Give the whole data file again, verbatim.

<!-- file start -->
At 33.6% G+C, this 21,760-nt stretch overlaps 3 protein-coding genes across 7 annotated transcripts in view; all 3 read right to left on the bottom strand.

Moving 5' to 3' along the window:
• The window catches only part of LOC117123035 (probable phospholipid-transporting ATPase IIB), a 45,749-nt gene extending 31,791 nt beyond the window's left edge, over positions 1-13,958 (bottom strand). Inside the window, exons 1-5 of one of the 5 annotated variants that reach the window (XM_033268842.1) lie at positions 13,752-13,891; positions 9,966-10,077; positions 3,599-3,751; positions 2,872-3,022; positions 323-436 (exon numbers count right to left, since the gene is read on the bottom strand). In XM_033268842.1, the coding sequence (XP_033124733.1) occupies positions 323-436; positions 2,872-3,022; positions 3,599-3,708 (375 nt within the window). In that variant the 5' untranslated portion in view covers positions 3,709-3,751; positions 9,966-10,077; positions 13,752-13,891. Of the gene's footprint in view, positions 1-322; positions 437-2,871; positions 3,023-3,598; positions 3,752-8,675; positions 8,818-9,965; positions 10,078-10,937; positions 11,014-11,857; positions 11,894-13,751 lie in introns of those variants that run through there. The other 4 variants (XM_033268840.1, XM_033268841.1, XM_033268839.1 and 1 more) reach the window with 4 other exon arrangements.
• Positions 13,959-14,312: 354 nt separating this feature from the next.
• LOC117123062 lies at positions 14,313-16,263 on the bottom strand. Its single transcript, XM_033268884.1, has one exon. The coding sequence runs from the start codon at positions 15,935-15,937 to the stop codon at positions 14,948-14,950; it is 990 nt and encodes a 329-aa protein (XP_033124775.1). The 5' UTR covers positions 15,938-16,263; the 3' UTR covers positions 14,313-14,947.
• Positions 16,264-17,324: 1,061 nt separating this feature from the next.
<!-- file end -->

At 33.6% G+C, this 21,760-nt stretch overlaps 3 protein-coding genes across 7 annotated transcripts in view; all 3 read right to left on the bottom strand.

Moving 5' to 3' along the window:
• The window catches only part of LOC117123035 (probable phospholipid-transporting ATPase IIB), a 45,749-nt gene extending 31,791 nt beyond the window's left edge, over positions 1-13,958 (bottom strand). Inside the window, exons 1-5 of one of the 5 annotated variants that reach the window (XM_033268842.1) lie at positions 13,752-13,891; positions 9,966-10,077; positions 3,599-3,751; positions 2,872-3,022; positions 323-436 (exon numbers count right to left, since the gene is read on the bottom strand). In XM_033268842.1, the coding sequence (XP_033124733.1) occupies positions 323-436; positions 2,872-3,022; positions 3,599-3,708 (375 nt within the window). In that variant the 5' untranslated portion in view covers positions 3,709-3,751; positions 9,966-10,077; positions 13,752-13,891. Of the gene's footprint in view, positions 1-322; positions 437-2,871; positions 3,023-3,598; positions 3,752-8,675; positions 8,818-9,965; positions 10,078-10,937; positions 11,014-11,857; positions 11,894-13,751 lie in introns of those variants that run through there. The other 4 variants (XM_033268840.1, XM_033268841.1, XM_033268839.1 and 1 more) reach the window with 4 other exon arrangements.
• Positions 13,959-14,312: 354 nt separating this feature from the next.
• LOC117123062 lies at positions 14,313-16,263 on the bottom strand. Its single transcript, XM_033268884.1, has one exon. The coding sequence runs from the start codon at positions 15,935-15,937 to the stop codon at positions 14,948-14,950; it is 990 nt and encodes a 329-aa protein (XP_033124775.1). The 5' UTR covers positions 15,938-16,263; the 3' UTR covers positions 14,313-14,947.
• Positions 16,264-17,324: 1,061 nt separating this feature from the next.